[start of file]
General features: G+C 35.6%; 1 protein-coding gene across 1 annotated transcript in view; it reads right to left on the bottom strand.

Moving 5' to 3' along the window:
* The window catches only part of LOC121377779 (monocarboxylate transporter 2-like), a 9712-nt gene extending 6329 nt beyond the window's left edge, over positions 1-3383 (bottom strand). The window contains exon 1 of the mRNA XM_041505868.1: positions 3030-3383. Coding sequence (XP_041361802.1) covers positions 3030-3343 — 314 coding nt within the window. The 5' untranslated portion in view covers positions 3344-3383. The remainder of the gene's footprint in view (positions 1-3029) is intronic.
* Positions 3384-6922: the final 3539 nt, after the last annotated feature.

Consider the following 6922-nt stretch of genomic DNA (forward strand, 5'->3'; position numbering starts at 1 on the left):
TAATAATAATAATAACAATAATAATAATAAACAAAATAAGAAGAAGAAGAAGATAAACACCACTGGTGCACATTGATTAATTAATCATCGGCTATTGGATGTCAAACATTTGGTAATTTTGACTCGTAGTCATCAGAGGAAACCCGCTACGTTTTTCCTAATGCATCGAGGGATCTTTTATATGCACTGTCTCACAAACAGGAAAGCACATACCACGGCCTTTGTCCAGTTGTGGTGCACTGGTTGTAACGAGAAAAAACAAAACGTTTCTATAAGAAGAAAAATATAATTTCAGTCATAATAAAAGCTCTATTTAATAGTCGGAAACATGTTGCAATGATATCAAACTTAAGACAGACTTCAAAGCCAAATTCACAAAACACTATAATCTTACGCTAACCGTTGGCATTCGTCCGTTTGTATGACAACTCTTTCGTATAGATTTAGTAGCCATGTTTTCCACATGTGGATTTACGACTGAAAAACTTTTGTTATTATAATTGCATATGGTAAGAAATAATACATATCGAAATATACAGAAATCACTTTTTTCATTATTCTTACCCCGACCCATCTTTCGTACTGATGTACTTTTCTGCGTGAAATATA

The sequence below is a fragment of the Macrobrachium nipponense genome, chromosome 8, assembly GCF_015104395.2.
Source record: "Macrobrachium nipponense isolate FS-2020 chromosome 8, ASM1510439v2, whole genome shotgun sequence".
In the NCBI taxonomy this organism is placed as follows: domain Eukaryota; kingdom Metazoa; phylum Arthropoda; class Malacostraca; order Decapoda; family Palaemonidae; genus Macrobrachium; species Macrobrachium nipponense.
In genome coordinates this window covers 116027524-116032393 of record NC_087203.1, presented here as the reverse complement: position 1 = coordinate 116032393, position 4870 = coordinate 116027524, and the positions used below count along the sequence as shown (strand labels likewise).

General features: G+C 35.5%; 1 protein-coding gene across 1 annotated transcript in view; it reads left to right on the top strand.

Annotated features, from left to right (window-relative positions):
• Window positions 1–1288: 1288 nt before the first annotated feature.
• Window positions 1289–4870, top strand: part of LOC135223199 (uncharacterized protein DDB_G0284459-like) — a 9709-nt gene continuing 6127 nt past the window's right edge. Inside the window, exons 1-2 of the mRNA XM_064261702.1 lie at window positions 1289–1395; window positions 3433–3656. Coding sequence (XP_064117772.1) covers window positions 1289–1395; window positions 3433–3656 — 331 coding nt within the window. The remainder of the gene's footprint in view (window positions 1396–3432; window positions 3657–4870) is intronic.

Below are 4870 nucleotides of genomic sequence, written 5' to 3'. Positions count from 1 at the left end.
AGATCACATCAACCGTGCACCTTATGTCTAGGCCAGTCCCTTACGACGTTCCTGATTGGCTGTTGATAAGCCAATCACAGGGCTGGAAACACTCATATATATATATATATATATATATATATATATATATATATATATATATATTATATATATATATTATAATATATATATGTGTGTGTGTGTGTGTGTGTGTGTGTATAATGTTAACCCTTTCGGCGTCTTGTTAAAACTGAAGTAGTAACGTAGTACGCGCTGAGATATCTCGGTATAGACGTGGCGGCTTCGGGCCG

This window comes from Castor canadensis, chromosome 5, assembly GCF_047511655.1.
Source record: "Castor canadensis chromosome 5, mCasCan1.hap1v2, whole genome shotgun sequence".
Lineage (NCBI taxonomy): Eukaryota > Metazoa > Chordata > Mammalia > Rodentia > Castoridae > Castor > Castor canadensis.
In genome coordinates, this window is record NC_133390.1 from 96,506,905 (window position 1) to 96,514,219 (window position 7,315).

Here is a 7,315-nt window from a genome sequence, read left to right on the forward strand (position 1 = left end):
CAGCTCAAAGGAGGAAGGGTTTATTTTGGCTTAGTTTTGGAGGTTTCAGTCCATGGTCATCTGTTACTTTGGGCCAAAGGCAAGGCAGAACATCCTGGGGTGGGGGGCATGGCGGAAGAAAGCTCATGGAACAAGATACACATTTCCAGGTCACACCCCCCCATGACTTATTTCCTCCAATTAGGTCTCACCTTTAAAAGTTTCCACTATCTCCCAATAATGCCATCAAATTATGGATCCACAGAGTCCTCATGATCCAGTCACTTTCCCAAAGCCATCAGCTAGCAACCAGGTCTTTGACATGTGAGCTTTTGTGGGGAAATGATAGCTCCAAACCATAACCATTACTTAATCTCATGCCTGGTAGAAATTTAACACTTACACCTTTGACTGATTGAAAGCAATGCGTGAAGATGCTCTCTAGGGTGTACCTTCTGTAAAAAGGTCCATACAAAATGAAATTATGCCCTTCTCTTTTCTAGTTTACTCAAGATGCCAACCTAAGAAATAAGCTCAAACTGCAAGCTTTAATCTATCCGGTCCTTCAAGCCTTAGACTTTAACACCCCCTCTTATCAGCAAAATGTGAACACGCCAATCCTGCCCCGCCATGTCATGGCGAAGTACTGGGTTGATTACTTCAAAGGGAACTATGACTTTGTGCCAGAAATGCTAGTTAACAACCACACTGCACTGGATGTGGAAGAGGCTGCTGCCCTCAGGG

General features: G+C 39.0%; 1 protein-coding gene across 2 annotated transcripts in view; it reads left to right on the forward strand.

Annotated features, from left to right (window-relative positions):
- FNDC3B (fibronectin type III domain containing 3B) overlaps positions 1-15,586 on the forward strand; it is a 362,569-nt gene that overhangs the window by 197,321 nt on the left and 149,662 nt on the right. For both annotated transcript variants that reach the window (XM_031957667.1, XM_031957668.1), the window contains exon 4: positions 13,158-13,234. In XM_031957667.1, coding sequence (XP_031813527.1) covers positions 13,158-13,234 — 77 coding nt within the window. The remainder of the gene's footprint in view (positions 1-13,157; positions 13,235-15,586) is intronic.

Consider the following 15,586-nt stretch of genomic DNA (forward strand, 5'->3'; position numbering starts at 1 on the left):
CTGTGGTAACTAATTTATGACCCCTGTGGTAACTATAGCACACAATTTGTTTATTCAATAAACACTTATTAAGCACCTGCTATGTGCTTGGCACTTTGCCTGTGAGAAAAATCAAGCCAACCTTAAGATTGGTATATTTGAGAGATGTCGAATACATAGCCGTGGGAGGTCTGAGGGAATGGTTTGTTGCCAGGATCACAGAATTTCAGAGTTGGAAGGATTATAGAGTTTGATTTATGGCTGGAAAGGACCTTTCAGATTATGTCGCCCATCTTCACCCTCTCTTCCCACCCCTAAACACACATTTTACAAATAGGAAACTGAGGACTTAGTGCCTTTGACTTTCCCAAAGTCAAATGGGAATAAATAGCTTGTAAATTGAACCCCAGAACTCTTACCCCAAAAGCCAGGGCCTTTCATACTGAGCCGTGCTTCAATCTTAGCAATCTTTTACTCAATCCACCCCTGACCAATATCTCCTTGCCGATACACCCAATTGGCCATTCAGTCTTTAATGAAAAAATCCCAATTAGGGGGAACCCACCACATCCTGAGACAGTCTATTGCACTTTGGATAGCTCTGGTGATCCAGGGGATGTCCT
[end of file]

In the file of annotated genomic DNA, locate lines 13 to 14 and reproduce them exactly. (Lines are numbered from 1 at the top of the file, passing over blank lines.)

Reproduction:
• Window positions 1–1288: 1288 nt before the first annotated feature.
• Window positions 1289–4870, top strand: part of LOC135223199 (uncharacterized protein DDB_G0284459-like) — a 9709-nt gene continuing 6127 nt past the window's right edge. Inside the window, exons 1-2 of the mRNA XM_064261702.1 lie at window positions 1289–1395; window positions 3433–3656. Coding sequence (XP_064117772.1) covers window positions 1289–1395; window positions 3433–3656 — 331 coding nt within the window. The remainder of the gene's footprint in view (window positions 1396–3432; window positions 3657–4870) is intronic.